Evolvability and 50,000 Generations of E. Coli

Posted on Thursday, July 14th, 02011 by Austin Brown
link Categories: Long Term Science, Long Term Thinking   chat 0 Comments

Adapting to one’s environment may be essential to survival, but environments themselves change, and retaining adaptability can mean the difference between short- and long-term success. A team of researchers was recently able to observe and analyse the benefits to bacteria of different mutational strategies along these lines.

The key was an ongoing experiment utilizing 50,000 generations of E. Coli. Using this repository of data, researchers with the Universities of Michigan and Houston were able to look at various strains of the E. Coli bacteria and watch as they adapted, diverged, competed with each other, and met different fates over hundreds of generations. The results were surprising – lineages within the population that quickly adapted to the experimental environment (and were, in direct competition, more fit than the others) fared, in the end, worse than those that took their time.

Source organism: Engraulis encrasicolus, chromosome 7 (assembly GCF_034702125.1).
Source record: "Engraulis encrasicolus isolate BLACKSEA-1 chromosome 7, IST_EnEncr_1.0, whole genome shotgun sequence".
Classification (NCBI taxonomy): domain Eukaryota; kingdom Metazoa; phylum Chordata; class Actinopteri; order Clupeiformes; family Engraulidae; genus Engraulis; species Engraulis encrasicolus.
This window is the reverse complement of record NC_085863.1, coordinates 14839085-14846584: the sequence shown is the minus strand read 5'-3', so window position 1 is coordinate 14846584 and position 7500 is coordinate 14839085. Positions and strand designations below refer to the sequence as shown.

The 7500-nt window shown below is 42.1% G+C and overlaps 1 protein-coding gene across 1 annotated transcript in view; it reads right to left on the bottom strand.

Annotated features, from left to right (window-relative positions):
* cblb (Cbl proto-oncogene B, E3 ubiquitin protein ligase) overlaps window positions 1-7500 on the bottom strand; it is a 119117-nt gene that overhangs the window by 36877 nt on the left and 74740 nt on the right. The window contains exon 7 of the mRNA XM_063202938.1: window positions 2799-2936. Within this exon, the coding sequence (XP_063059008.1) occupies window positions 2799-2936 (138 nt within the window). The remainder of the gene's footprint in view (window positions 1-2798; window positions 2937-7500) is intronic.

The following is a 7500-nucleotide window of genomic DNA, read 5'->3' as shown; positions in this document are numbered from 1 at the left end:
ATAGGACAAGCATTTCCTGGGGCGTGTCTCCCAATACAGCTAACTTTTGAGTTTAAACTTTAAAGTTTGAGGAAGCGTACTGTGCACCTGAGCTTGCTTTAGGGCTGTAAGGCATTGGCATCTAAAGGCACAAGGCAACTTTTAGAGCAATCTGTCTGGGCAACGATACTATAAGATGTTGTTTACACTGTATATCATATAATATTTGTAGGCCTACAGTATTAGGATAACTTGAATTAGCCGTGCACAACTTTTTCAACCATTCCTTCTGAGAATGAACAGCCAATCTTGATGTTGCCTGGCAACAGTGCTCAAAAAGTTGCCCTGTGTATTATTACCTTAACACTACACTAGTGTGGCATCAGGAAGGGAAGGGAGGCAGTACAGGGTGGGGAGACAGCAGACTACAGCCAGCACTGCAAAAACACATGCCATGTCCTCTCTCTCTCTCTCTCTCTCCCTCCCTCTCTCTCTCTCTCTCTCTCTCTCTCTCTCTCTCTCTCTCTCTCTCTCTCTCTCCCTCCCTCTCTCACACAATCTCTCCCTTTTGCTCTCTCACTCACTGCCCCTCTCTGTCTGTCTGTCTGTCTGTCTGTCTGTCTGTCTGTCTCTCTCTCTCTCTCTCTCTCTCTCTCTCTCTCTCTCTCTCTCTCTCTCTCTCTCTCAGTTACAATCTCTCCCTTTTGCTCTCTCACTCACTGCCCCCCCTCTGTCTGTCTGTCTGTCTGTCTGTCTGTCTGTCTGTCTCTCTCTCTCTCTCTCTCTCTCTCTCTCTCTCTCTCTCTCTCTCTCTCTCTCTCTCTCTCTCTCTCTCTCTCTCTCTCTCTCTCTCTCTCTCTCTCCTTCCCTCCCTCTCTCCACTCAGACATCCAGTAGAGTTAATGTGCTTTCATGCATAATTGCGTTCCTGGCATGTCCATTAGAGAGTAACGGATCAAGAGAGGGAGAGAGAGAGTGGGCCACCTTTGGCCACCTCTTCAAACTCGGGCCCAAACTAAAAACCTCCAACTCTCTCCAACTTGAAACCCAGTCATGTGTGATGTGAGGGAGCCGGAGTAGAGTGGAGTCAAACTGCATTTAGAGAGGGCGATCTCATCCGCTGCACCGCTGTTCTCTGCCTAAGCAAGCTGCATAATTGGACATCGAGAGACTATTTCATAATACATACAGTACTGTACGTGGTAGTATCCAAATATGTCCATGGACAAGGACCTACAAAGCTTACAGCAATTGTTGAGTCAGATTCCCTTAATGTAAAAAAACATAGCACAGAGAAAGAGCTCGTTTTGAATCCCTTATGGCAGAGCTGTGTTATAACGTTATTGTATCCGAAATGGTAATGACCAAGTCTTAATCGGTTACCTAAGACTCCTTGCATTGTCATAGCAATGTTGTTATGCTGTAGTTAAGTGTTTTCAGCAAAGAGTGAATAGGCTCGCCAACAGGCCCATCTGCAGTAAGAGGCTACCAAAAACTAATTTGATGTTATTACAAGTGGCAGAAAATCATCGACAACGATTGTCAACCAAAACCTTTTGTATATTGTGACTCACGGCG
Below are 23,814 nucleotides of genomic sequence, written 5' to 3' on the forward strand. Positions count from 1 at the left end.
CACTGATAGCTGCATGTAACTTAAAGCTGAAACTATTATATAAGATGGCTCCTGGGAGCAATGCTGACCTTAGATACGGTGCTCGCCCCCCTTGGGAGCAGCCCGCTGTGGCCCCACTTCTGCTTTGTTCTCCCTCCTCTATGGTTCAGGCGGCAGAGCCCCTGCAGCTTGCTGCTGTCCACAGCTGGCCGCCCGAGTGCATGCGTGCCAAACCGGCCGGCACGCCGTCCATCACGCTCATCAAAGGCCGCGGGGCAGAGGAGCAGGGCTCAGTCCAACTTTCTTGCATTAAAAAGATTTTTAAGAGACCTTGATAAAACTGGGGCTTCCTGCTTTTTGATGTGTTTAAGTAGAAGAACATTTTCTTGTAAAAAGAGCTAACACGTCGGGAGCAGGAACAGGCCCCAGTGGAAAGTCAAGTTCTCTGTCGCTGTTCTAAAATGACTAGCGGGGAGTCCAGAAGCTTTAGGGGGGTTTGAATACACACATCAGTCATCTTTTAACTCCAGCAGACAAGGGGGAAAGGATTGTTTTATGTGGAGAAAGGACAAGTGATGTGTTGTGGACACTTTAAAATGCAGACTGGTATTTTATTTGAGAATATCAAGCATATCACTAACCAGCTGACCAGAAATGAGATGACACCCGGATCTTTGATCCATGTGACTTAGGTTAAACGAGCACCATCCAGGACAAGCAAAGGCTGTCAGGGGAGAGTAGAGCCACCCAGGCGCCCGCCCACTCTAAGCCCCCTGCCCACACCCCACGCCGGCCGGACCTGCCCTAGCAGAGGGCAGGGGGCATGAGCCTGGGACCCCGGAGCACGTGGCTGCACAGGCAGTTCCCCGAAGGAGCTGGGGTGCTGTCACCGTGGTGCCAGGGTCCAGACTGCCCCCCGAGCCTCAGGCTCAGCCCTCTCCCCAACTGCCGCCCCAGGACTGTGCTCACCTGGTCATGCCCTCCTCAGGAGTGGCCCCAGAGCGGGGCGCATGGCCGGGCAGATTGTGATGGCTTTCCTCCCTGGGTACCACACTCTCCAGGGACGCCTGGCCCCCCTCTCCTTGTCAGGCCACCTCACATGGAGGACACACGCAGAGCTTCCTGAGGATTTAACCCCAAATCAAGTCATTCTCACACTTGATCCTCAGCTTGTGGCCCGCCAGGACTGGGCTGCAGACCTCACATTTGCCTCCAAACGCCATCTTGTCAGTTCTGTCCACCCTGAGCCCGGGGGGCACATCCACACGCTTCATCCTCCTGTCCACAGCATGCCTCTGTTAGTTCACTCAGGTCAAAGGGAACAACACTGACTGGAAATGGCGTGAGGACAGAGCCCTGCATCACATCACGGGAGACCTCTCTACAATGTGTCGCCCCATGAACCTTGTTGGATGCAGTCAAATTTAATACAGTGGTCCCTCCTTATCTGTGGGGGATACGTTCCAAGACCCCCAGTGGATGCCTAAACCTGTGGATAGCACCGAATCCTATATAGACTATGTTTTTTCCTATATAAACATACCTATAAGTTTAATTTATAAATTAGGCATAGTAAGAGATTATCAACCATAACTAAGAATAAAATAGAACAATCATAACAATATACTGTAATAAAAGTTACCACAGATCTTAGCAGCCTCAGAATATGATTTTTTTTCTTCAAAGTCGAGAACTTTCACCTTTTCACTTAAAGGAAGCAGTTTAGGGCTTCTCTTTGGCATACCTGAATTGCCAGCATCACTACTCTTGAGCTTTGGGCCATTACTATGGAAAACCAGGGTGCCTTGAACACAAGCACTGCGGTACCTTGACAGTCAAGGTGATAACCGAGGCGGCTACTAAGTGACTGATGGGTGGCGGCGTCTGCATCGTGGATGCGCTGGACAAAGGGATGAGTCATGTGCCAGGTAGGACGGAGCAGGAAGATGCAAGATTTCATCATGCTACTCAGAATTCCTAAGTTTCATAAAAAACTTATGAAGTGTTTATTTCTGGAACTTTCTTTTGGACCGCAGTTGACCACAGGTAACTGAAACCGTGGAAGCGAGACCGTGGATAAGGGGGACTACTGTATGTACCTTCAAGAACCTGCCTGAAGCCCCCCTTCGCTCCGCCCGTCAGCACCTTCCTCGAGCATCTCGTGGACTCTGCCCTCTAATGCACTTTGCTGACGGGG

From the paper in Science:

In essence, the ELs [Eventual Losers] followed a trajectory in the fitness landscape that allowed more rapid improvement early on, but which shut the door on at least one important avenue for further improvement. By contrast, the EWs [Eventual Winners] followed a path that did not preclude this option, giving them a better than otherwise expected chance of overtaking the ELs.

Eyes on the prize, little E. Coli – even microbes have to think long-term some of the time.

The Scientist has an article summarizing the study, or you can find the paper itself through Science.

  • Stewart Brand

    Great find.  Something fundamental looks to be at work here.

  • Michael

    I think the last sentence gets it wrong. Microbes don't evolve after a plan. They are always 'there'. Evolution is always 'now', it has no aims, knows no goal.
    It just appears as such to an observer in retrospect.


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